The periodic table of elements, organized thoughtfully from hydrogen to ununoctium, is a tribute to the accomplishments of modern chemistry and physics. Since Dmitri Mendeleev developed an early version of the now-ubiquitous layout in 1869, discovering a new element has been a surefire way for a scientist to grab a place in the history books--and in the pages of Popular Science.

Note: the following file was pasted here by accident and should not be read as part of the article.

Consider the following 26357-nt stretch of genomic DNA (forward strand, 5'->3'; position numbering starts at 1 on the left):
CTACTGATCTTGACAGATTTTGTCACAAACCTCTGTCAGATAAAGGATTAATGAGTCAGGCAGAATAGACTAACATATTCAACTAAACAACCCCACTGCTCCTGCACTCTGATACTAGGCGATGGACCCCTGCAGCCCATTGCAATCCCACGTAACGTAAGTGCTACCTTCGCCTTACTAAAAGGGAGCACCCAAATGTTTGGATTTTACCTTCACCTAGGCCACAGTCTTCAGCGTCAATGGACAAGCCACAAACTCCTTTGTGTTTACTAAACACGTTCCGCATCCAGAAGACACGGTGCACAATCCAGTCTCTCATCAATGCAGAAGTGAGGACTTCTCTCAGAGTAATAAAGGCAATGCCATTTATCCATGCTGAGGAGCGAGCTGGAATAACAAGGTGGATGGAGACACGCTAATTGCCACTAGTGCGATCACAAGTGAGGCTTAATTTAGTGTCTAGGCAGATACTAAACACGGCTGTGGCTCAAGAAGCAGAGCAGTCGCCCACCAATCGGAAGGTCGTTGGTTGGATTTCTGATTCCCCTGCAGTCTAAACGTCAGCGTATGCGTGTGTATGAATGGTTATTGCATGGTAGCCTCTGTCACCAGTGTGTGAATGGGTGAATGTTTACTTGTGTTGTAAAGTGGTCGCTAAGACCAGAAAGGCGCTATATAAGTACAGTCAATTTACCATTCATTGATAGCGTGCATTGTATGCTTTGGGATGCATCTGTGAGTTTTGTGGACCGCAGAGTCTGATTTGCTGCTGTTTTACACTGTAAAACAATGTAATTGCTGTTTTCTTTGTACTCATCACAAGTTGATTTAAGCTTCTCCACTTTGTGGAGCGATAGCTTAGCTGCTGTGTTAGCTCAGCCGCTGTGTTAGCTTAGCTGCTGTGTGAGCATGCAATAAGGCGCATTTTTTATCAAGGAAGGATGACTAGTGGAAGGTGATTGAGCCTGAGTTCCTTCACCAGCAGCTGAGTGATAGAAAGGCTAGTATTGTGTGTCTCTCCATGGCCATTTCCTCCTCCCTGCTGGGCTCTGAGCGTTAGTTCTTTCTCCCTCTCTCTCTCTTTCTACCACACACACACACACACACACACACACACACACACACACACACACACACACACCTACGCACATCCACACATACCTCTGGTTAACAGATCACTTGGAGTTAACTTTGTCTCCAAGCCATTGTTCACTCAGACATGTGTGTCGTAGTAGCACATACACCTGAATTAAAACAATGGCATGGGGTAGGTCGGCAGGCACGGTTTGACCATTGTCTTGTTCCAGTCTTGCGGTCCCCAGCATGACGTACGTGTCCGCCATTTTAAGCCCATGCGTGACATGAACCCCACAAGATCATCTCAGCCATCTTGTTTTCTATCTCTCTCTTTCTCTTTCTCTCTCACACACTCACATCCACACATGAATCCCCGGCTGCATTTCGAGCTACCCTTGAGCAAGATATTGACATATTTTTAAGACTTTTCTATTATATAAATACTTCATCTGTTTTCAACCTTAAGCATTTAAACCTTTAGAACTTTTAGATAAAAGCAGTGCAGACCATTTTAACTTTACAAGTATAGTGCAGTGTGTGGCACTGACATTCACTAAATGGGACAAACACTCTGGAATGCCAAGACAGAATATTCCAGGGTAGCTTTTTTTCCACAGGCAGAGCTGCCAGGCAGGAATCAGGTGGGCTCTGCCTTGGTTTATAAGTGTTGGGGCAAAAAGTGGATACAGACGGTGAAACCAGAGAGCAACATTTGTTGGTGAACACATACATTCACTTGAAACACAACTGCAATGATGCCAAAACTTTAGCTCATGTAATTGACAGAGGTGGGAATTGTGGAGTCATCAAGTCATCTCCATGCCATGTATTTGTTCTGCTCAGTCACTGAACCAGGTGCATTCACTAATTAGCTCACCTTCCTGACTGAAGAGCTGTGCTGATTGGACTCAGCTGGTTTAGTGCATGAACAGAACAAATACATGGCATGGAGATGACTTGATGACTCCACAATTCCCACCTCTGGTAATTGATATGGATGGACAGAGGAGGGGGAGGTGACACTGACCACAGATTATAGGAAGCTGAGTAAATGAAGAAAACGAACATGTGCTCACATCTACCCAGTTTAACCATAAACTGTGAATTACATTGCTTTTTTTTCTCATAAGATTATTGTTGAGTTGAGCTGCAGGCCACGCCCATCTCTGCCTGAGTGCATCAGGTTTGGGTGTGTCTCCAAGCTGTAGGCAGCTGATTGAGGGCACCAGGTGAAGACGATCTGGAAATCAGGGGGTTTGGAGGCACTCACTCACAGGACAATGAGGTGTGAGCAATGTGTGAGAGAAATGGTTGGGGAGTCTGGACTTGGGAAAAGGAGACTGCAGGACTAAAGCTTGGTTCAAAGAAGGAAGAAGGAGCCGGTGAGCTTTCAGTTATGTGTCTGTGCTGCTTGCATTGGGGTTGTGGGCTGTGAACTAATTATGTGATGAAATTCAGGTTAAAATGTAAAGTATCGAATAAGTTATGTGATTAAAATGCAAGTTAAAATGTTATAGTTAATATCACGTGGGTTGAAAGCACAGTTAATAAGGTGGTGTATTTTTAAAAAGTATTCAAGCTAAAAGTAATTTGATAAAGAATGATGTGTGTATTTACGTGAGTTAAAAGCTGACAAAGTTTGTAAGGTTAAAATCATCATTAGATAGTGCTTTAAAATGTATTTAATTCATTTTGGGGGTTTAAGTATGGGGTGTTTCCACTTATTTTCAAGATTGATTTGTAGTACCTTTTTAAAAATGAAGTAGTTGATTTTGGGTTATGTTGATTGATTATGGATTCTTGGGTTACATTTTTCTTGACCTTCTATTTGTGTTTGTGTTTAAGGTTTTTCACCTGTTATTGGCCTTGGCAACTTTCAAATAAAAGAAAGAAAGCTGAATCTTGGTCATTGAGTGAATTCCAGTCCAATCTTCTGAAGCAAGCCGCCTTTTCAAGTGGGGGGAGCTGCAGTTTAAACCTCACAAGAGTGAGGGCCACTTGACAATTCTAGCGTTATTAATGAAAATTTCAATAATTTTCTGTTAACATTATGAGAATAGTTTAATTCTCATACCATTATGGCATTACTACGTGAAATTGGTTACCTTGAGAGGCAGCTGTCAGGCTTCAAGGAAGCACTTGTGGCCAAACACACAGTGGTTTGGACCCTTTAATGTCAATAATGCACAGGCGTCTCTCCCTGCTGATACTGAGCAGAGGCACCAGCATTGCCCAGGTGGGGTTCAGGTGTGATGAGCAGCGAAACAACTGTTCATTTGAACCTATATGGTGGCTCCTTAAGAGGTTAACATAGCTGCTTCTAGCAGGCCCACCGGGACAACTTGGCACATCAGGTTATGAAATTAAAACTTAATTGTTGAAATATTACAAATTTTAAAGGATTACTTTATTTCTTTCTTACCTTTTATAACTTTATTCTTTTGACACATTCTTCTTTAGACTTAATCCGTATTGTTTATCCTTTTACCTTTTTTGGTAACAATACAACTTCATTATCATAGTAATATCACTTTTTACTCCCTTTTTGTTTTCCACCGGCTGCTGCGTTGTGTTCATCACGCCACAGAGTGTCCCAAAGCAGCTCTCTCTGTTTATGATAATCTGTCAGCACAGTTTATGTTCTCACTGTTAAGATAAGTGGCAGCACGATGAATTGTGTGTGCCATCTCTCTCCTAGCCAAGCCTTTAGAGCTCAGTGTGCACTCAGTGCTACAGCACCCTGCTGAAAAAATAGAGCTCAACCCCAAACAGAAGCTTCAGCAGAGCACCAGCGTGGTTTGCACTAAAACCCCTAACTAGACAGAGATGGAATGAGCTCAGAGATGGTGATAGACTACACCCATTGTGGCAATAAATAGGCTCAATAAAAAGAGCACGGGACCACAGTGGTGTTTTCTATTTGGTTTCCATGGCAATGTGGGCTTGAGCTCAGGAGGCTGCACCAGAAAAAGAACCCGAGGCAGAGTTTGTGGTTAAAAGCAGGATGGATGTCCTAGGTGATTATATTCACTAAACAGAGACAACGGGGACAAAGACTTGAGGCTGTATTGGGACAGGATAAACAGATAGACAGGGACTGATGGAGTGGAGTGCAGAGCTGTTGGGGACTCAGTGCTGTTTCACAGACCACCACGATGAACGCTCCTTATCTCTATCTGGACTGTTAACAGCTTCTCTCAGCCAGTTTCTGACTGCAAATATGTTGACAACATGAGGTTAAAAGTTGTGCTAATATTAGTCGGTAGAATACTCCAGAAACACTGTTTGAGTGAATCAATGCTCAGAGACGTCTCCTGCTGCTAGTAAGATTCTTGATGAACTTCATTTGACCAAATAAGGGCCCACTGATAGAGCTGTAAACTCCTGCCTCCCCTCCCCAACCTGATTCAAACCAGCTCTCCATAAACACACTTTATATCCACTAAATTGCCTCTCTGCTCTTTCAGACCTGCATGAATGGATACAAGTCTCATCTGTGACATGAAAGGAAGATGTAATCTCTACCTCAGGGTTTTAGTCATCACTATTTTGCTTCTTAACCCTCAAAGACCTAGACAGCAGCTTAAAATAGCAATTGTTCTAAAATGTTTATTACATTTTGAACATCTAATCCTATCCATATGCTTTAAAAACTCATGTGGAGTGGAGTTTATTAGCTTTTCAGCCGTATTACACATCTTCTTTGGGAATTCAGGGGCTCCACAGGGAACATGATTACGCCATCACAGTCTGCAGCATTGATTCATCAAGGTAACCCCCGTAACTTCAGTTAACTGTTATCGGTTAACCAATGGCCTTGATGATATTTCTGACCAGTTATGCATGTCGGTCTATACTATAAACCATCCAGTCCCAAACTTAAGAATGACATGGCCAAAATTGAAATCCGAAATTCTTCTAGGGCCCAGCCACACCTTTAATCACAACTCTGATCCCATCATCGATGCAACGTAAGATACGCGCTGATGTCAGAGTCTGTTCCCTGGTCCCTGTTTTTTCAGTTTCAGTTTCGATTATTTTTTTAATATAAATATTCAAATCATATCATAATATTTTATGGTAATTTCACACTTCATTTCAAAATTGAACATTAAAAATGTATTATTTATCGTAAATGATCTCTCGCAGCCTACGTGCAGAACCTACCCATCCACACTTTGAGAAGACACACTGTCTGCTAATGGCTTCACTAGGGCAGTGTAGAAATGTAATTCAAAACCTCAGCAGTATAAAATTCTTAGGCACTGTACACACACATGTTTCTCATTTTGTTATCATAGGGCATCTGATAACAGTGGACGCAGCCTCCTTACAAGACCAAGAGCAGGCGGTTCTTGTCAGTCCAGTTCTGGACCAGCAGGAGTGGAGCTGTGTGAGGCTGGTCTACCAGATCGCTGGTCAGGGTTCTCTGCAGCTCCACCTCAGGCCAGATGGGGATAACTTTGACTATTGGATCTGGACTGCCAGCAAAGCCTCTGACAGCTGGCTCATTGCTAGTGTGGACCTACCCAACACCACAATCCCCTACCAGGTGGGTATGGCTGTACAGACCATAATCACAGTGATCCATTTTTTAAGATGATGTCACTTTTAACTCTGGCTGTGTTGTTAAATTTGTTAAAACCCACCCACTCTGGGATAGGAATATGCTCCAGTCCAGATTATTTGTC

Showing just how fundamental the elements are to modern science, the third-ever issue of PopSci, from August 1872, included a lengthy essay outlining the history of the "different sorts of matter," predicting correctly that scientists might continue discovering elements for "centuries to come."
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